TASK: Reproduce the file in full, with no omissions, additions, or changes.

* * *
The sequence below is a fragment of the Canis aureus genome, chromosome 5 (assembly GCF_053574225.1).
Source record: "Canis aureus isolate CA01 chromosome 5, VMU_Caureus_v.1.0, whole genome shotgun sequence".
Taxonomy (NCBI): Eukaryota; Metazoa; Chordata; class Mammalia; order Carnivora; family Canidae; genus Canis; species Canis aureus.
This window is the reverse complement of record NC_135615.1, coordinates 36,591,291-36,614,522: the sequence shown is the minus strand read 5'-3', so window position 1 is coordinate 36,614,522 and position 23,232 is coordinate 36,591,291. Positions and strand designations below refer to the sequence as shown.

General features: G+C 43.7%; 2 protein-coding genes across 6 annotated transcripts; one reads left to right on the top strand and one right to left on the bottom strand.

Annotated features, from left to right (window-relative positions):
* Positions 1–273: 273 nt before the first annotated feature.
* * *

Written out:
The sequence below is a fragment of the Canis aureus genome, chromosome 5 (assembly GCF_053574225.1).
Source record: "Canis aureus isolate CA01 chromosome 5, VMU_Caureus_v.1.0, whole genome shotgun sequence".
Taxonomy (NCBI): Eukaryota; Metazoa; Chordata; class Mammalia; order Carnivora; family Canidae; genus Canis; species Canis aureus.
This window is the reverse complement of record NC_135615.1, coordinates 36,591,291-36,614,522: the sequence shown is the minus strand read 5'-3', so window position 1 is coordinate 36,614,522 and position 23,232 is coordinate 36,591,291. Positions and strand designations below refer to the sequence as shown.

General features: G+C 43.7%; 2 protein-coding genes across 6 annotated transcripts; one reads left to right on the top strand and one right to left on the bottom strand.

Annotated features, from left to right (window-relative positions):
* Positions 1–273: 273 nt before the first annotated feature.